Flavonoid consumption associated with reduced CHD risk in diabetic women
MedWire News: Long-term intake of flavonoids improves the lipid profile and insulin sensitivity of women with Type 2 diabetes and reduces their risk for coronary heart disease (CHD), findings from a UK study suggest.
The researchers say that, until now, no long-term trials have been conducted to examine the effects of either isoflavones or flavan-3-ols on biomarkers for cardiovascular disease (CVD) risk, even though short-term studies have been suggestive of favorable effects.
In addition, gender disparities in the treatment and control of CVD risk factors have been reported, with poorer metabolic control observed in women with Type 2 diabetes, explain Aedín Cassidy (University of East Anglia, Norwich) and team.
"These data reinforce the need for effective preventative disease management strategies to reduce CVD risk associated with Type 2 diabetes, particularly in women," they say.
The team randomly assigned 93 postmenopausal women with Type 2 diabetes who were already on established statin and hypoglycemic therapy to consume 27 g of flavonoid-enriched chocolate (850 mg flavan-3-ols and 100 mg isoflavones) or placebo every day for 1 year. The researchers measured the patients' insulin, lipid, and glucose levels at baseline and at the end of the intervention.
As reported in Diabetes Care, the mean insulin level was reduced by a significant 0.8 mU/L in women who consumed the flavonoid-rich chocolate, compared with a 0.6 mU/L increase in those who did not.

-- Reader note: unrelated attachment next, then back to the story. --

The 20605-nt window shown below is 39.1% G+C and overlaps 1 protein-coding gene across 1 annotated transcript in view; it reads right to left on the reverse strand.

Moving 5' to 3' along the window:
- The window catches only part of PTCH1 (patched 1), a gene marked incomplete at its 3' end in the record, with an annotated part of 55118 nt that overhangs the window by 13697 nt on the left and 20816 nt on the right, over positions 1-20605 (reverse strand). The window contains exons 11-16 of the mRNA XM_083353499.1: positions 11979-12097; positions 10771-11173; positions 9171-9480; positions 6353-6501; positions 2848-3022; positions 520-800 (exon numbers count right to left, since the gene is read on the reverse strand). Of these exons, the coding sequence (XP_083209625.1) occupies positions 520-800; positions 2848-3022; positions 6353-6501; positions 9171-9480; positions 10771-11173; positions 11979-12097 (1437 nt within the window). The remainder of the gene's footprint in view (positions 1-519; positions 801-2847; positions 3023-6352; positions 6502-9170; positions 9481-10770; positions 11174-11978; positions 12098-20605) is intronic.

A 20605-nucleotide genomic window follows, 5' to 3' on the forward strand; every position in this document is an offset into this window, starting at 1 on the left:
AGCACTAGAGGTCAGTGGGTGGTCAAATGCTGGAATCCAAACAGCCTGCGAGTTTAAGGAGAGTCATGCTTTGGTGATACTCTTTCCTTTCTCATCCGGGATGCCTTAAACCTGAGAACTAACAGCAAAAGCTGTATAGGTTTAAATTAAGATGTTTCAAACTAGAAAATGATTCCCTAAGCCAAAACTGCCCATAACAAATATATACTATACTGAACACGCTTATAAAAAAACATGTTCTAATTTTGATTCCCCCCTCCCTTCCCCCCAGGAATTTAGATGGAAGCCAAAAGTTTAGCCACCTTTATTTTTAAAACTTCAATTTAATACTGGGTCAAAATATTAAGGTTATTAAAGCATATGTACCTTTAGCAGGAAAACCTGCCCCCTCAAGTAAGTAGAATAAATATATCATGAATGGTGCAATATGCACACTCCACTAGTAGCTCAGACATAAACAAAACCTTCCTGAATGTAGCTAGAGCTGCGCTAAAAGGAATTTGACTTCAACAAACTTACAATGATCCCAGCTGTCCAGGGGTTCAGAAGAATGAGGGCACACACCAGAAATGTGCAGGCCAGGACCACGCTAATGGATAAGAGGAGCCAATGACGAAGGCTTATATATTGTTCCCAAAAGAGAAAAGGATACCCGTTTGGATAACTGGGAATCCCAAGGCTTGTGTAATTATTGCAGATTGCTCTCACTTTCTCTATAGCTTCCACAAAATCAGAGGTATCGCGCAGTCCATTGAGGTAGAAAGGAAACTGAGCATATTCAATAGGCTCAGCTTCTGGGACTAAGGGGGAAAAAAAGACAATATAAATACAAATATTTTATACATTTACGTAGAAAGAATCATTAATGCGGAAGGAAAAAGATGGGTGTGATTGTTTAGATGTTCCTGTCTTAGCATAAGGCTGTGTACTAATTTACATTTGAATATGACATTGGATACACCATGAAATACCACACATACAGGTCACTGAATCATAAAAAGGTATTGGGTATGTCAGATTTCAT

In addition, homeostasis model assessment of insulin resistance (HOMA-IR) was significantly reduced by 0.3 in the intervention group compared with a 0.4 increase in the placebo group. And the mean quantitative insulin sensitivity index (QUICKI) was significantly increased by 0.003 in the intervention group compared with a 0.004 decrease in the placebo group.
The study also revealed that women in the intervention group showed a significant reduction of 0.11 mmol/L in low-density lipoprotein cholesterol compared with a 0.05 mmol/L increase in the placebo group.
Furthermore, the intervention had a significant impact on estimated 10-year CHD risk (calculated using the UK Prospective Diabetes Study algorithm) with a lower risk in the intervention group relative to placebo (0.1 vs 1.1%).
The authors say they observed no effects of the intervention versus placebo on blood pressure, glycated hemoglobin (HbA1c), or glucose.
"These data highlight the additional benefit of dietary flavonoids to standard drug therapy in managing CVD risk in these patients," write Cassidy et al.
The team says long-term studies are now required to determine whether these effects are restricted to populations of medicated postmenopausal women with established Type 2 diabetes and to determine whether chronic intake of flavan-3-ols or isoflavones is as effective when consumed independently.
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By Sally Robertson